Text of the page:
Importance of adapting to change

| October 3, 2014

Resisting or ignoring change can stunt organisational growth or stop it all together. Sarah Colley highlights how to help foster an adaptable working environment.

One important, rapidly changing environment humans have had to adapt to is that of the workplace. Gone are the days when women stayed at home with the children and men were the sole bread winners; as are the days when the technology of today was a mystery and a mere myth of the future; and gone are the days when relying on others in a team was seen as a sign of weakness.

The above mentioned are just a few of the changes the Australian workplace has experienced in the last 10 to 20 years. Without us even realising, the workforce is constantly adapting to the continuous changes of technology, multi-cultural interaction, reforms and the instability of the economic climate. Whilst adaptability appears to be a necessity, not all members of the workforce find it easy to “jump on the bandwagon”.

No longer individuals on a production line, in the age of information organisations increasingly structure their workforce using teams. According to Darwin, it is the most adaptable of the teams that will survive and thrive and thus it is absolutely essential that these teams are functioning at their best.

It is not the most intellectual of the species that survives; it is not the strongest that survives; but the species that survives is the one that is able to adapt to and to adjust best to the changing environment in which it finds itself,” Charles Darwin – Origin of Species.

High performing teams allow for the sharing of diverse ideas, a collective knowledge base, members can motivate each other, they can act as a support system and members can also provide mentoring to one another to foster growth and confidence. On the other hand, when teams are dysfunctional, it can result in a lack of trust, unhelpful conflict, lowered commitment, avoidance of accountability, vicious compliance and consequently results are compromised. Often dysfunctional teams arise as a result of team member’s inability, or unwillingness, to adapt to change. If an organisation has too many teams unable or unwilling to adapt to change that organisation is facing extinction.

It doesn’t matter how much intellectual capital or financial strength an organization has, according to Darwin, if the organisation, and the teams it is comprised of, do not adapt then organisations will be left behind, potentially even ceasing to exist, weeded out by the natural selection of the adapting work world.

For many, whispers of change are worse than those of blasphemy. Change is often perceived negatively, viewed as inconvenient, unnecessary or even dangerous. This is a natural psychological reaction, built into the human survival mechanism. So how can we assist our workforce to not only adapt to change, but thrive in it?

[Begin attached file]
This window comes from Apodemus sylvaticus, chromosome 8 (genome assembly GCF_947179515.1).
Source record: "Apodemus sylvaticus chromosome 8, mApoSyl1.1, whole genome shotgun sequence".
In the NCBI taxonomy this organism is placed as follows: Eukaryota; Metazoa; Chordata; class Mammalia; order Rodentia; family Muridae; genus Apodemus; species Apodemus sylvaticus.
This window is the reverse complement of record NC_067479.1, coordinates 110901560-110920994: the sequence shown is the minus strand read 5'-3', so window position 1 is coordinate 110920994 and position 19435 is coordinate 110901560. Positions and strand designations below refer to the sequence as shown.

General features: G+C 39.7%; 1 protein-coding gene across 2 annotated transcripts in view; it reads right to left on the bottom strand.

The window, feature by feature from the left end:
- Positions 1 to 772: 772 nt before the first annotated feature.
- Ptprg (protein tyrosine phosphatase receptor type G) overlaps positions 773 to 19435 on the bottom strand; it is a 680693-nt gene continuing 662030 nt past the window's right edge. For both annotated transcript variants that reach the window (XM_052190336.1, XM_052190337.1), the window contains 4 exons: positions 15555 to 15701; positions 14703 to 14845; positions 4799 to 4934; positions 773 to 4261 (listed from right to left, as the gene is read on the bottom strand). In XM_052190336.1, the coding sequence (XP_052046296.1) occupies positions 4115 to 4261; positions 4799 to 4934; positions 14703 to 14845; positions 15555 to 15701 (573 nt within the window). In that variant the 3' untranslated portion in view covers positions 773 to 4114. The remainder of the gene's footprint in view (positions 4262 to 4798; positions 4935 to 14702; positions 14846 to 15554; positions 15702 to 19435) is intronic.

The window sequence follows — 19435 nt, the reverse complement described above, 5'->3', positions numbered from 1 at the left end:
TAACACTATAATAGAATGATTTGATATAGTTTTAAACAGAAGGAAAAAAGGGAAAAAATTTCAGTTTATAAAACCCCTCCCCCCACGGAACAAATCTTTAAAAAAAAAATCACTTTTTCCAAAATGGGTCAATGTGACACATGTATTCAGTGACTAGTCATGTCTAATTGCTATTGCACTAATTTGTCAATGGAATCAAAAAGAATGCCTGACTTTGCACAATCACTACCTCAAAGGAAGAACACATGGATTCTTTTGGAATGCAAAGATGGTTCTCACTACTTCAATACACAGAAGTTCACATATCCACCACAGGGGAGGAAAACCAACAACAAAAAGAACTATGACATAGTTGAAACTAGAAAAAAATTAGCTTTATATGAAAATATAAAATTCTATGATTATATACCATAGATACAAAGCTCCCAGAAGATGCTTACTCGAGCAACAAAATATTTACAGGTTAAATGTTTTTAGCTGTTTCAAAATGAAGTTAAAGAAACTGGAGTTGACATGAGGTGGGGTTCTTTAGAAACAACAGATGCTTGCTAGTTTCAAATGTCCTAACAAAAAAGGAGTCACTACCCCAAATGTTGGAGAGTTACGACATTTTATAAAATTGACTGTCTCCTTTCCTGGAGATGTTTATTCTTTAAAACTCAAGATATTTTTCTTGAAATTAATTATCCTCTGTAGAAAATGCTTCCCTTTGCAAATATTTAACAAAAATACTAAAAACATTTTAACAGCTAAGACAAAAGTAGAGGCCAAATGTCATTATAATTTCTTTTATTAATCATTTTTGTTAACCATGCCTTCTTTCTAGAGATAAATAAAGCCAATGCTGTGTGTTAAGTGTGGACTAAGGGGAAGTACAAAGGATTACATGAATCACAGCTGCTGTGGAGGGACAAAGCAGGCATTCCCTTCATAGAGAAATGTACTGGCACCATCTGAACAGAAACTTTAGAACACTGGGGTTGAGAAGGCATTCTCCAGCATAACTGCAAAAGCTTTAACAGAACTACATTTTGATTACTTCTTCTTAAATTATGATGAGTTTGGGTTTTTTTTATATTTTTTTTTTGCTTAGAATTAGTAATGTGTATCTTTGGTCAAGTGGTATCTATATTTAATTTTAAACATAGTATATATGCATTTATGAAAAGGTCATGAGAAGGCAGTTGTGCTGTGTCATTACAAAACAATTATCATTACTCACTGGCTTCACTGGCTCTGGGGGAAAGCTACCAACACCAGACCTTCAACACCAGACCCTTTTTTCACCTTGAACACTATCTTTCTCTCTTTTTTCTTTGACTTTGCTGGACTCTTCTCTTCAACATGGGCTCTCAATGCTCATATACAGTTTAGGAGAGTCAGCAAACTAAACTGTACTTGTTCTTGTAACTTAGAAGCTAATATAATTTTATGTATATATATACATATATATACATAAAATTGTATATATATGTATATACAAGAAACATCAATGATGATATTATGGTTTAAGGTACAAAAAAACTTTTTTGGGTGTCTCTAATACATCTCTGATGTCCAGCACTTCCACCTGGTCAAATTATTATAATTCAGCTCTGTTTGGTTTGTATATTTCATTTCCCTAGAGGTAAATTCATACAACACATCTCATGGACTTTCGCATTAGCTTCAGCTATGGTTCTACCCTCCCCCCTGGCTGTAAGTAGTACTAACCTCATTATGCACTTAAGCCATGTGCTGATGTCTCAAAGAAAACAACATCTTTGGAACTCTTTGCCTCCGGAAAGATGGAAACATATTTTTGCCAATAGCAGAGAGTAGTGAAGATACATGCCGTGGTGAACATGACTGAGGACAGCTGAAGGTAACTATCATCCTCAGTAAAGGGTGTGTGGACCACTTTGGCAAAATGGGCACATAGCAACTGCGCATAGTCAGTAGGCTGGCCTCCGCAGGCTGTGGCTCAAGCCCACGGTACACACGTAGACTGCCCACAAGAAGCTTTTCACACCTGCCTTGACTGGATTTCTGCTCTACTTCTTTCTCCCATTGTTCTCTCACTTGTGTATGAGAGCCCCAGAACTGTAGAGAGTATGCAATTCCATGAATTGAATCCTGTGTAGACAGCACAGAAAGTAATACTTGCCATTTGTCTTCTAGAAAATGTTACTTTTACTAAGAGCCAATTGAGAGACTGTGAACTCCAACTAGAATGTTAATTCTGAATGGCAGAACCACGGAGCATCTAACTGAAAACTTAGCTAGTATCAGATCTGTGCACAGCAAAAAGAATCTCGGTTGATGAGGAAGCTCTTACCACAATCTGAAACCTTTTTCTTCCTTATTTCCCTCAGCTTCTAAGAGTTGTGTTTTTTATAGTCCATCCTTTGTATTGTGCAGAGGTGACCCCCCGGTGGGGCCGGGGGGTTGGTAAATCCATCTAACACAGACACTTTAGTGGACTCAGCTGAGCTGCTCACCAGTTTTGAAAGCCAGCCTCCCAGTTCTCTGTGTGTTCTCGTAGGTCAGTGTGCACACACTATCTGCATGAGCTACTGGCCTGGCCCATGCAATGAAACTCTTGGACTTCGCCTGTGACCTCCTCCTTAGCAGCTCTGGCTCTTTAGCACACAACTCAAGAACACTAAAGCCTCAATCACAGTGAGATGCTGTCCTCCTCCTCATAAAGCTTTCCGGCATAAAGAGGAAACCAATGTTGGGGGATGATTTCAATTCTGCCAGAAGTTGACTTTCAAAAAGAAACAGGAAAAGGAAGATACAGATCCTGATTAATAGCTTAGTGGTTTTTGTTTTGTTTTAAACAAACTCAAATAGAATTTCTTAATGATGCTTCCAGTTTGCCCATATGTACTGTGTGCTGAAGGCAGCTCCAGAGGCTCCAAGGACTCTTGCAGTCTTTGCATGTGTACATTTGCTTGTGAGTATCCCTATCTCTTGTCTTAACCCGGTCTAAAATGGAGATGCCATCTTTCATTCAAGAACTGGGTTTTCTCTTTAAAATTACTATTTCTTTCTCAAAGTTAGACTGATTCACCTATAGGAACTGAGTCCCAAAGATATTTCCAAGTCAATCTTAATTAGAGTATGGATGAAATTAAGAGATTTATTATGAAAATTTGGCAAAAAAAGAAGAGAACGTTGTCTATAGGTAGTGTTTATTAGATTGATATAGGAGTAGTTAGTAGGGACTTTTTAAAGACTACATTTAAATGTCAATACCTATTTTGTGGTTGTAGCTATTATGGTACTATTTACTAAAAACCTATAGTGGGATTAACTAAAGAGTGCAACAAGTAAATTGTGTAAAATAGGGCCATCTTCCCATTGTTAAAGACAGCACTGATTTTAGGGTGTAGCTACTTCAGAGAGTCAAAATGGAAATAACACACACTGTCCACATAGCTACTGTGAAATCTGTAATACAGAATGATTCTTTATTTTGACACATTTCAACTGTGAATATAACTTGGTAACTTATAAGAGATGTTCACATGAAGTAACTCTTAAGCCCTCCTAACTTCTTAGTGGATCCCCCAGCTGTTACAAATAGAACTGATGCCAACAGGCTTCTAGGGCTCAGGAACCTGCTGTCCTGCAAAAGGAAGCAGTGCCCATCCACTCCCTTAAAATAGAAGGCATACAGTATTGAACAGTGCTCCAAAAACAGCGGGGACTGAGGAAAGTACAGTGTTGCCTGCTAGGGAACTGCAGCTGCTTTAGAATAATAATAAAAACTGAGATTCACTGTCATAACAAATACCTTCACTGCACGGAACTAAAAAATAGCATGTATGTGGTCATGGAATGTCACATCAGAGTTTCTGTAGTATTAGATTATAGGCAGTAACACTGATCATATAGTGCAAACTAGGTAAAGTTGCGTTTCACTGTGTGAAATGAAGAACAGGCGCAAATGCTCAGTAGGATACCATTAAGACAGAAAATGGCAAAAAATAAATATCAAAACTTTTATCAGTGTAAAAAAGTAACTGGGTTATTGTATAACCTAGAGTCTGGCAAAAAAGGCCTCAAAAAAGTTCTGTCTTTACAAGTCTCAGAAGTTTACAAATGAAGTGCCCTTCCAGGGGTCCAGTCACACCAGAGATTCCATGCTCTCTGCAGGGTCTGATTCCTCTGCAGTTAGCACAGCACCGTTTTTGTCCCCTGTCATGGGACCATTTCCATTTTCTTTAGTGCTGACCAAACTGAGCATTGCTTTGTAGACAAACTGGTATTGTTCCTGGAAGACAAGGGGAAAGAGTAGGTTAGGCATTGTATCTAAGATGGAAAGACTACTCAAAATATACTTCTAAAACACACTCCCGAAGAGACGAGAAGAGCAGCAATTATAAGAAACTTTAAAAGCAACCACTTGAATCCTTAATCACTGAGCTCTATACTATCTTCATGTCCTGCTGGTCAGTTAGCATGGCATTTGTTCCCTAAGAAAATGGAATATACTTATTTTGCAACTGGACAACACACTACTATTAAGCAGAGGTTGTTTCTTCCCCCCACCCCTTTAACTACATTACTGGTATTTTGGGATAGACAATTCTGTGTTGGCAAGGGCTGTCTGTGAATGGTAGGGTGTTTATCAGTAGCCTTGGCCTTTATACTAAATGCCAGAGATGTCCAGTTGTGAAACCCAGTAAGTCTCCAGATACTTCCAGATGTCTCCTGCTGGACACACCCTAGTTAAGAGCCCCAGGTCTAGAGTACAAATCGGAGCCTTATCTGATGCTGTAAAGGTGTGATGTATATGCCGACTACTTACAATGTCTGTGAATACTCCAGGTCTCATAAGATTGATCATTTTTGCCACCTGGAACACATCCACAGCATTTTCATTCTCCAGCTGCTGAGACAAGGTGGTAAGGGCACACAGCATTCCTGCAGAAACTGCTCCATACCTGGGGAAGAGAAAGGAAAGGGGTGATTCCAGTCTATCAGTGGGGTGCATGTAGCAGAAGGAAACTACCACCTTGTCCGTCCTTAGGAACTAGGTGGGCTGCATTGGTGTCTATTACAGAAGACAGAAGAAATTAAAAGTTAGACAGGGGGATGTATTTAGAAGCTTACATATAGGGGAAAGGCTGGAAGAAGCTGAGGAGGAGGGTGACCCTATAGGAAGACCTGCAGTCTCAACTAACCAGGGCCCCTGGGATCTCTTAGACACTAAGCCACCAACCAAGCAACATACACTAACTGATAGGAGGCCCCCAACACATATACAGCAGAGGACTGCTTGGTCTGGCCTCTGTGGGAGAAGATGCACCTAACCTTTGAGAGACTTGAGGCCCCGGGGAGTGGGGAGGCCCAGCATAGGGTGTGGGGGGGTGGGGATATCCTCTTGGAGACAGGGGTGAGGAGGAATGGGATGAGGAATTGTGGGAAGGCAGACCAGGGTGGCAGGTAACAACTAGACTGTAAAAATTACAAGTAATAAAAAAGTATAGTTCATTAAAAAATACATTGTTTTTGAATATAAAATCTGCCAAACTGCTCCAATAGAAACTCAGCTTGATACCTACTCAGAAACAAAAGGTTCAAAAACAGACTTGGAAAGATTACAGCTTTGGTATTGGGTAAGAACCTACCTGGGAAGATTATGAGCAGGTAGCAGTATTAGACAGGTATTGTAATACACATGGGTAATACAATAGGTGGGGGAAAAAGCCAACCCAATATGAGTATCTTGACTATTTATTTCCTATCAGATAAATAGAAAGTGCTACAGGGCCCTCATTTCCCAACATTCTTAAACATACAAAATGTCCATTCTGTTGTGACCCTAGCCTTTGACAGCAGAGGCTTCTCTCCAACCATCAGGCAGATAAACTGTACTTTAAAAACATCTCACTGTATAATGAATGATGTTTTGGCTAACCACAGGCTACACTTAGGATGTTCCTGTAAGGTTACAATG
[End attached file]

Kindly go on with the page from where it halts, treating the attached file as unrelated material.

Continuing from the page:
Pockets of Brilliance in conjunction with NeuroPower have developed a team based assessment tool that can be used to help organisations build and develop adaptable teams. The assessment is based on a neuropsychological framework of teams and was developed using the RELISH framework.

The tool is useful in helping teams learn about their strengths as well as developmental opportunities and can provide valuable insights in times of change.

Change can mean continuous improvement, fresh and flowing ideas, much like the water in a river. Resisting or ignoring change initiatives can stunt organisational growth or stop it all together, much like the water in a puddle. So ask yourselves this, would you rather drink from a flowing river, or drink from a puddle?

If the answer is river, contact Pockets of Brilliance to help you develop your good teams into brilliant teams.

Dr. Sarah Colley is a change and innovation psychologist, specialising in the application of psychology to organisational settings. She has studied psychology and the human mind for over 12-years and is a member of the Australian Psychological Association. Sarah has spent the past eight-years developing and applying innovative psychological processes to organisational workplaces to enhance innovation, culture, leadership and team effectiveness. Sarah has worked across a range of industries including museums, government, mining, explosives, energy, smelting, and shipping. Her work has taken her across America, Canada, Europe, New Zealand and Australia, where she has worked with operational staff through to senior executives. At Pockets of Brilliance Sarah leads a team of talented psychologists who work as business collaborators. Pockets of Brilliance apply insights from psychology, neuroscience and human-centered design to help organisation innovate, create and transform the way they do business.